Women’s work at home, because of its invisibility, is rarely recognised, although they work for roughly twice as many hours as men. Technological progress in agriculture and the shift from subsistence to a market economy have had a dramatic negative impact on women, cutting them out of employment as many women are unskilled and lack education. Child labour among girls and unequal wages for women for similar work are common. Working women of all segments of society face various forms of discrimination, including sexual harassment. Women’s work is also socially devalued and autonomy in decision-making related to their life rarely exists for the majority of women.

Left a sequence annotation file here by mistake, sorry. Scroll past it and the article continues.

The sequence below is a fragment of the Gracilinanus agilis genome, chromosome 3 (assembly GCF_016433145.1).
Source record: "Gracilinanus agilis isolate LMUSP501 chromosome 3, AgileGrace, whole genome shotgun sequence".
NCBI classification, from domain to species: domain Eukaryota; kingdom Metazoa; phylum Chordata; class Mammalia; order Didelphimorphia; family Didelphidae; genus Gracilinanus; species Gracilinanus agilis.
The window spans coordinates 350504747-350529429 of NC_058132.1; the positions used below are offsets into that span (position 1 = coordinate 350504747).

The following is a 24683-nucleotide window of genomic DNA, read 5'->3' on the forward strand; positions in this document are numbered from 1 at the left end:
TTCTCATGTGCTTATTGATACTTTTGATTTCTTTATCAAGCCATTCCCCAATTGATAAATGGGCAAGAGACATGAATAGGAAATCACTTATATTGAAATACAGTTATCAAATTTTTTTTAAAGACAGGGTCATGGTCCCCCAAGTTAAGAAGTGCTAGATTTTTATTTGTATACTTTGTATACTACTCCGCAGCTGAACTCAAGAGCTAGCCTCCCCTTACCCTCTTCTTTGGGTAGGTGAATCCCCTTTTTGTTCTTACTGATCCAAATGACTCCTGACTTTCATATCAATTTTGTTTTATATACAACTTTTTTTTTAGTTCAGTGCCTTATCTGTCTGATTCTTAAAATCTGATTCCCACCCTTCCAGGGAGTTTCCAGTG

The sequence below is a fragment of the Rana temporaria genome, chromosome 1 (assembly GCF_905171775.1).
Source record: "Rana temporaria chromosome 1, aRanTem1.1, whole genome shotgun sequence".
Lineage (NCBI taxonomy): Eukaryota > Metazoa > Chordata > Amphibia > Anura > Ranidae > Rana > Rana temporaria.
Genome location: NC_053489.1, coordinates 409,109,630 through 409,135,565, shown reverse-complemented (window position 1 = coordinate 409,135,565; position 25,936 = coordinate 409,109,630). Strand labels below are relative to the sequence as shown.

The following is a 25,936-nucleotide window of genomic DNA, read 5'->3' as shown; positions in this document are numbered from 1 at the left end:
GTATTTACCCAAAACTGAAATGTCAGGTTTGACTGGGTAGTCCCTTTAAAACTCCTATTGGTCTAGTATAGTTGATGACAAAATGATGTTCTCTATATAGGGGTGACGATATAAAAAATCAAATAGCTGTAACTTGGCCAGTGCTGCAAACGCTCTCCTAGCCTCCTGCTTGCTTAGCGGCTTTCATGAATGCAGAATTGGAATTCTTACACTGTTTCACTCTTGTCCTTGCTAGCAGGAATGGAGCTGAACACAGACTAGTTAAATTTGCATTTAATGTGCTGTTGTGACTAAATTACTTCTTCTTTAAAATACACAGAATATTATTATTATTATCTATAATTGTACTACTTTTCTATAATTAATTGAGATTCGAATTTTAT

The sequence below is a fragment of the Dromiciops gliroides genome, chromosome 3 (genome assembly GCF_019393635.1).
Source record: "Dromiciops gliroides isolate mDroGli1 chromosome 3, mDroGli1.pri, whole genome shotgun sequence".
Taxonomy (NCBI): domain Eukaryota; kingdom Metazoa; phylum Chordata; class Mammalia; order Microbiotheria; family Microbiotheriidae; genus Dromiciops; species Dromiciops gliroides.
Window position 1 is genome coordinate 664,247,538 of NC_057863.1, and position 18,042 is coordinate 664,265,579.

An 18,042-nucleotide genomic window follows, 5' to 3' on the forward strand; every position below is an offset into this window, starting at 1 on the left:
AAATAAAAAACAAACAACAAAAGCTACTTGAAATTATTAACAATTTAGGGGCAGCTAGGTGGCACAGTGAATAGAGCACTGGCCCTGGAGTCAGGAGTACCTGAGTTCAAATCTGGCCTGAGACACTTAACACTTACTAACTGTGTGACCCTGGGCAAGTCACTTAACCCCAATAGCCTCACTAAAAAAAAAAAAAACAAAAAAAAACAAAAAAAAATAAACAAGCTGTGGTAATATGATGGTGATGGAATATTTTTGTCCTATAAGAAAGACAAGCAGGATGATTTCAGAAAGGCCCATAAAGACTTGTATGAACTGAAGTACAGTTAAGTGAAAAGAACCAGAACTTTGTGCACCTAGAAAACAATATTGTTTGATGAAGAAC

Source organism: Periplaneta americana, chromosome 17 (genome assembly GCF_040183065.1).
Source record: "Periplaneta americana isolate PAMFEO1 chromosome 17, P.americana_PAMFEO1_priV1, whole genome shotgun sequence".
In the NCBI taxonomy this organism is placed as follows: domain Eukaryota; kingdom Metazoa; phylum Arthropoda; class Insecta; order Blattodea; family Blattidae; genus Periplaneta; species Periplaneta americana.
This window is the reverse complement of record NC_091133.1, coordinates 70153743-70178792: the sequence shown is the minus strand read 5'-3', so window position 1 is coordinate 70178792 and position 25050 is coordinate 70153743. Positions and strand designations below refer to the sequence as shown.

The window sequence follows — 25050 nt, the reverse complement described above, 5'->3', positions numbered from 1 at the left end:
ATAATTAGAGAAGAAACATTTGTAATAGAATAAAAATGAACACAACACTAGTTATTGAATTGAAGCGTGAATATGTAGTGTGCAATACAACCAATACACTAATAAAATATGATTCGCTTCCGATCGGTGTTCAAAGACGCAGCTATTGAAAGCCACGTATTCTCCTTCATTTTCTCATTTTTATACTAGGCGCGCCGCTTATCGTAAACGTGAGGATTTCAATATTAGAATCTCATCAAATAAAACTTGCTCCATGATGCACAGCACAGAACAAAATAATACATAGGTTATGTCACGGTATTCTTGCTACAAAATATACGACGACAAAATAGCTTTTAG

While gender equality and justice are among the United Nations Millennium Development Goals, their implementation in India has been slow and patchy. Issues related to gender equality are not adequately mainstreamed for India. Discussion of gender is usually confined to Goals 3 and 5, which are gender equality and maternal mortality. Women are cast only in the role of victims, rather than as equal partners in development. The social, economic and cultural contexts, the most significant predictors of women’s health, are barely mentioned.
Health justification for gender justice: Gender injustice is often viewed in the socio-cultural context and usually in terms of social outcomes. However, analysis of health data clearly documents the importance of gender and its impact on women’s health. Women are the largest discriminated group in India. This results not just in adverse social outcomes but also unfavourable health outcomes.